From Middle English luk, lukke, related to Old Frisian luk (“luck”), West Frisian gelok (“luck”), Saterland Frisian Gluk (“luck”), Dutch geluk (“luck, happiness”), Low German luk (“luck”), German Glück (“luck, good fortune, happiness”), Danish lykke (“luck”), Swedish lycka (“luck”), Icelandic lukka (“luck”).
Loaned into English in the 15th century (probably as a gambling term) from Middle Dutch luc, a shortened form of: gheluc (“good fortune”) (whence Modern Dutch geluk). Middle Dutch luc, gheluc is paralleled by Middle High German lück, gelücke (modern German Glück). The word occurs only from the 12th century, apparently first in Rhine Frankish. Perhaps from an Old Frankish *galukki. The word enters standard Middle High German during the 13th century, and spreads to English and Scandinavian in the Late Middle Ages. Its origin seems to have been regional or dialectal, and there were competing German words such as gevelle or schick, or the Latinate fortune. Its etymology is unknown, although there are numerous proposals as to its derivations from a number of roots.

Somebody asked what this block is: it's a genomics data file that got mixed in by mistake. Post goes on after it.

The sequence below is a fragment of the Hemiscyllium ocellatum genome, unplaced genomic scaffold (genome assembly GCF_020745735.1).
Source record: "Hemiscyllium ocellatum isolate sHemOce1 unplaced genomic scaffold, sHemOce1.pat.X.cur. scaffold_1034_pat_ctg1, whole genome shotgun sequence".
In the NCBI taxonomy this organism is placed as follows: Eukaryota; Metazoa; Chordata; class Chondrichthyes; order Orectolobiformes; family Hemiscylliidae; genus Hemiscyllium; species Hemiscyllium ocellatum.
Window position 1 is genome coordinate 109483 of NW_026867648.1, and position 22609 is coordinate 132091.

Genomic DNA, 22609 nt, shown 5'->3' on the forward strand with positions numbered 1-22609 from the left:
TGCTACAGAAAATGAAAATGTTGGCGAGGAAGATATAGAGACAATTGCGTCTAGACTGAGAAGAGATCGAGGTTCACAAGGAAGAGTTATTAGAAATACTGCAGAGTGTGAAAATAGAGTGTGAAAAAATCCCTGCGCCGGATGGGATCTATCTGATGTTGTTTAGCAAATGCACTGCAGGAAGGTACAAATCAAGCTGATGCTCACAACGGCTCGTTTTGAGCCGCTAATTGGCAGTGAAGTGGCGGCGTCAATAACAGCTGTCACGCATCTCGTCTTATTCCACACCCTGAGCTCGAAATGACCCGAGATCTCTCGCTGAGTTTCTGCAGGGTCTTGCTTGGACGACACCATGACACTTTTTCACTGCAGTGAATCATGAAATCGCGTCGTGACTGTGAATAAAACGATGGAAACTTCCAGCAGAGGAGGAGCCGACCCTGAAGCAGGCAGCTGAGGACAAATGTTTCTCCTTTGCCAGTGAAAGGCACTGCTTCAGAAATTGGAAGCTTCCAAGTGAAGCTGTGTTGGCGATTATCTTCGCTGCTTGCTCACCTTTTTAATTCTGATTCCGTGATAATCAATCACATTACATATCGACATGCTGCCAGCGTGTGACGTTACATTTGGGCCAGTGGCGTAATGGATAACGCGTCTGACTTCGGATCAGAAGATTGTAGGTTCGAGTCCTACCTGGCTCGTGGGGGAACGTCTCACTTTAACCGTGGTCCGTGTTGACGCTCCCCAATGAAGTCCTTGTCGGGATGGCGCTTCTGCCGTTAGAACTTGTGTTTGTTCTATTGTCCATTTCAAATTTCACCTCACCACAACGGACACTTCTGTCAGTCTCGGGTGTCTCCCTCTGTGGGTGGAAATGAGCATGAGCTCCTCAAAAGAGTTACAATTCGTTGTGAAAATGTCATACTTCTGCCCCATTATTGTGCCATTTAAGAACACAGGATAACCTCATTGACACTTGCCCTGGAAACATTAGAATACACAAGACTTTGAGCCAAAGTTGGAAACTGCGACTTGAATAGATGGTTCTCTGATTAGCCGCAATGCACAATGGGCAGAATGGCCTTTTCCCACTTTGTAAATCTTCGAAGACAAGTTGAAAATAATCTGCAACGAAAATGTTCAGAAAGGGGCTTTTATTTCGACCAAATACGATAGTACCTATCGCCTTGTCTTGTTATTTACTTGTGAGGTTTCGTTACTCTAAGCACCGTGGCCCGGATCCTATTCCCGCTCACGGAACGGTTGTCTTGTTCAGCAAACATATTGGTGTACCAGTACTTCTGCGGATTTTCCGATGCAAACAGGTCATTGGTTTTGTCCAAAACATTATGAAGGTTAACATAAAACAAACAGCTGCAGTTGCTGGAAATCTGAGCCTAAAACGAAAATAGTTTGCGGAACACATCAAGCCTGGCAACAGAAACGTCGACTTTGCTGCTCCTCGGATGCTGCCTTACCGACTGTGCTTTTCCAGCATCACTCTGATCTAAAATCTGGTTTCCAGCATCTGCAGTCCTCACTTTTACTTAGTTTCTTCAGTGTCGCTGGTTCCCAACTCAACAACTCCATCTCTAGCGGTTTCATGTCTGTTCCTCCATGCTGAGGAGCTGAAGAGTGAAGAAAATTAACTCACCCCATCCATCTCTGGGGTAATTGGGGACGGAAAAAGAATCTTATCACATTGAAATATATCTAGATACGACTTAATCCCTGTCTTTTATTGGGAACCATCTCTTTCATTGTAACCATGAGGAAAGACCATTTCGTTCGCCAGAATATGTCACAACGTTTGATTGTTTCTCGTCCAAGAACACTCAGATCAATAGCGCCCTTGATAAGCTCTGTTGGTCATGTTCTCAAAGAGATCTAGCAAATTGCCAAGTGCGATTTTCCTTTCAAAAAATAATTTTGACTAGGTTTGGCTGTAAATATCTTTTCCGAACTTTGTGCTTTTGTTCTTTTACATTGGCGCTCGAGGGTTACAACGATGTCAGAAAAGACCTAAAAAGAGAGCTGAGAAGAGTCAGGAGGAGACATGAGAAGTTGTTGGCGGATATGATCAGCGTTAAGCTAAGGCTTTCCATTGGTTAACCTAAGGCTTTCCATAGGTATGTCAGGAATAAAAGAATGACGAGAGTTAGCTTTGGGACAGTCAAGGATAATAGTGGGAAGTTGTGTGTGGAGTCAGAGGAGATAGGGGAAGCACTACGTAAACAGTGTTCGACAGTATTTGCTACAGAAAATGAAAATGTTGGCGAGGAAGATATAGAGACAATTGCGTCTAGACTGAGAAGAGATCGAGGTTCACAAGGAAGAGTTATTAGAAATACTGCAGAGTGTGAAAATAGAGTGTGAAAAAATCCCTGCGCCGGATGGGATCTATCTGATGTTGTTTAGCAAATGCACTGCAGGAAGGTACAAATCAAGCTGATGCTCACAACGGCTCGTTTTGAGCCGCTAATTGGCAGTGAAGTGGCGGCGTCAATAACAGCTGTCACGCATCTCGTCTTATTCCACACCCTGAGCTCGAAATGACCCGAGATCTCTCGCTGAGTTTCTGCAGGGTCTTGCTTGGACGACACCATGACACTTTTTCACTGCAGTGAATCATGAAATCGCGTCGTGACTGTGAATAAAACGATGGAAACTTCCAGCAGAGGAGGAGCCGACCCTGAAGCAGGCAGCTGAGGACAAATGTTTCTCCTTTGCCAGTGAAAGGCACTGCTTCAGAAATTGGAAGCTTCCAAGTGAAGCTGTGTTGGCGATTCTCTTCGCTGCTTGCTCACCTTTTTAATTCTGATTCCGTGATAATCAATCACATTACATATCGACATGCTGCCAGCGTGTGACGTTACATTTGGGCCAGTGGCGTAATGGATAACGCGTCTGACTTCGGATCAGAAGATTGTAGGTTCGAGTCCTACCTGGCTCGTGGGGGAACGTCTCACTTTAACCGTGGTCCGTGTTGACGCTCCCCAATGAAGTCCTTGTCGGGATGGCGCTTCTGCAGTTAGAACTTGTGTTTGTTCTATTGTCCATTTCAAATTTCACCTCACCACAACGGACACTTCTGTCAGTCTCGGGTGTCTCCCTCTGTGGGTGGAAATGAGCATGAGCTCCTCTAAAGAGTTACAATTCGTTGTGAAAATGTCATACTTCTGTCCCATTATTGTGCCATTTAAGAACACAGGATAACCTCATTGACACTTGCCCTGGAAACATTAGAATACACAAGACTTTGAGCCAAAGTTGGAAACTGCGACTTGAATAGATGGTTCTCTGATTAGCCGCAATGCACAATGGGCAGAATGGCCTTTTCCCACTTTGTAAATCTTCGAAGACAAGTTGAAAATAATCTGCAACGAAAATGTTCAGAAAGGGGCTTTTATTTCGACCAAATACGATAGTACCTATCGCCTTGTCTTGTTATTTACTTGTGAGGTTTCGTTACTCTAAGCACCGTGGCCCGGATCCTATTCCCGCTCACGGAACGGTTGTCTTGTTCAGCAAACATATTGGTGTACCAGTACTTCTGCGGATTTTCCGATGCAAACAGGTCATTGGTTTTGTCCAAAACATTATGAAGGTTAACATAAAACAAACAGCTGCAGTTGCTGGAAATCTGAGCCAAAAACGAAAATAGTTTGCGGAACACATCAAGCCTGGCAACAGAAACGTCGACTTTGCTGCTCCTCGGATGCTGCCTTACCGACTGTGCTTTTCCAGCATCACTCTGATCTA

Use as a verb in American English is late (1940s), but there was a Middle English verb lukken "to chance, to happen by good fortune" in the 15th century.
- Something that happens to someone by chance, a chance occurrence.
- The raffle is just a matter of luck.
- Sometimes it takes a bit of luck to get success.
- I couldn't believe my luck when I found a fifty dollar bill on the street.
- Gilbert had some bad luck yesterday — he got pick-pocketed and lost fifty dollars.
- A superstitious feeling that brings fortune or success.
- He blew on the dice for luck.
- I wish you lots of luck for the exam tomorrow.
- I tried for ages to find a pair of blue suede shoes, but didn't have any luck.
- He has a lot of luck with the ladies, perhaps it is because of his new motorbike.
- fortune (both senses)